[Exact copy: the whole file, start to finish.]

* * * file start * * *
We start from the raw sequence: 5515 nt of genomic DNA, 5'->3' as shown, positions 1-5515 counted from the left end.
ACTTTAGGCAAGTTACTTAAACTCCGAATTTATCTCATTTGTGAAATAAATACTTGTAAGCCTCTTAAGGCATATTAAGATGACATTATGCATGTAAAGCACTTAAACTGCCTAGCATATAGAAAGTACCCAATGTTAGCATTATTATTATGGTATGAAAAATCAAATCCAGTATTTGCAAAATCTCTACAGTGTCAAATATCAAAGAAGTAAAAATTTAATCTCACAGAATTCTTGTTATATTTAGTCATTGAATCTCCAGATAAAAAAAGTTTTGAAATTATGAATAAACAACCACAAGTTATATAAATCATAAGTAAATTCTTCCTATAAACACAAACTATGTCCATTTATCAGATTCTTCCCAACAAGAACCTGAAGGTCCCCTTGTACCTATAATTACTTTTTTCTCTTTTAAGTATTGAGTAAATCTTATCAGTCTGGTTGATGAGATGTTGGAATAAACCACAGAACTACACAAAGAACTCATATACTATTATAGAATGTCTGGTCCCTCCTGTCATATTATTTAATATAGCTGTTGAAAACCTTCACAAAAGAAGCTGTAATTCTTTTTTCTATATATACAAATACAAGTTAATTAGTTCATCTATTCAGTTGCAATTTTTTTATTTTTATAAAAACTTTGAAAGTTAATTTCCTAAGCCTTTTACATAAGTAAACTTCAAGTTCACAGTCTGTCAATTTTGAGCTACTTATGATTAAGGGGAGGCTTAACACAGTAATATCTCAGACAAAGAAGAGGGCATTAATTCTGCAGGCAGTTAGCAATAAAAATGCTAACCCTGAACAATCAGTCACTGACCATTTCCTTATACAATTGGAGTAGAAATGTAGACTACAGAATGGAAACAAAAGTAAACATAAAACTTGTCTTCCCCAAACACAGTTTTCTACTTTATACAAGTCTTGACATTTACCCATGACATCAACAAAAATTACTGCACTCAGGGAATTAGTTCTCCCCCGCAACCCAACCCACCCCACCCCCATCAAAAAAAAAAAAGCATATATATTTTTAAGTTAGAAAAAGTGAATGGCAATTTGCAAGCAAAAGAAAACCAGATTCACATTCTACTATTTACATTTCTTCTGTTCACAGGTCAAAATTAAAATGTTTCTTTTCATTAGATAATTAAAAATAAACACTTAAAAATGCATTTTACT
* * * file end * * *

We start from the raw sequence: 5515 nt of genomic DNA, 5'->3' as shown, positions 1-5515 counted from the left end.
ACTTTAGGCAAGTTACTTAAACTCCGAATTTATCTCATTTGTGAAATAAATACTTGTAAGCCTCTTAAGGCATATTAAGATGACATTATGCATGTAAAGCACTTAAACTGCCTAGCATATAGAAAGTACCCAATGTTAGCATTATTATTATGGTATGAAAAATCAAATCCAGTATTTGCAAAATCTCTACAGTGTCAAATATCAAAGAAGTAAAAATTTAATCTCACAGAATTCTTGTTATATTTAGTCATTGAATCTCCAGATAAAAAAAGTTTTGAAATTATGAATAAACAACCACAAGTTATATAAATCATAAGTAAATTCTTCCTATAAACACAAACTATGTCCATTTATCAGATTCTTCCCAACAAGAACCTGAAGGTCCCCTTGTACCTATAATTACTTTTTTCTCTTTTAAGTATTGAGTAAATCTTATCAGTCTGGTTGATGAGATGTTGGAATAAACCACAGAACTACACAAAGAACTCATATACTATTATAGAATGTCTGGTCCCTCCTGTCATATTATTTAATATAGCTGTTGAAAACCTTCACAAAAGAAGCTGTAATTCTTTTTTCTATATATACAAATACAAGTTAATTAGTTCATCTATTCAGTTGCAATTTTTTTATTTTTATAAAAACTTTGAAAGTTAATTTCCTAAGCCTTTTACATAAGTAAACTTCAAGTTCACAGTCTGTCAATTTTGAGCTACTTATGATTAAGGGGAGGCTTAACACAGTAATATCTCAGACAAAGAAGAGGGCATTAATTCTGCAGGCAGTTAGCAATAAAAATGCTAACCCTGAACAATCAGTCACTGACCATTTCCTTATACAATTGGAGTAGAAATGTAGACTACAGAATGGAAACAAAAGTAAACATAAAACTTGTCTTCCCCAAACACAGTTTTCTACTTTATACAAGTCTTGACATTTACCCATGACATCAACAAAAATTACTGCACTCAGGGAATTAGTTCTCCCCCGCAACCCAACCCACCCCACCCCCATCAAAAAAAAAAAAGCATATATATTTTTAAGTTAGAAAAAGTGAATGGCAATTTGCAAGCAAAAGAAAACCAGATTCACATTCTACTATTTACATTTCTTCTGTTCACAGGTCAAAATTAAAATGTTTCTTTTCATTAGATAATTAAAAATAAACACTTAAAAATGCATTTTACT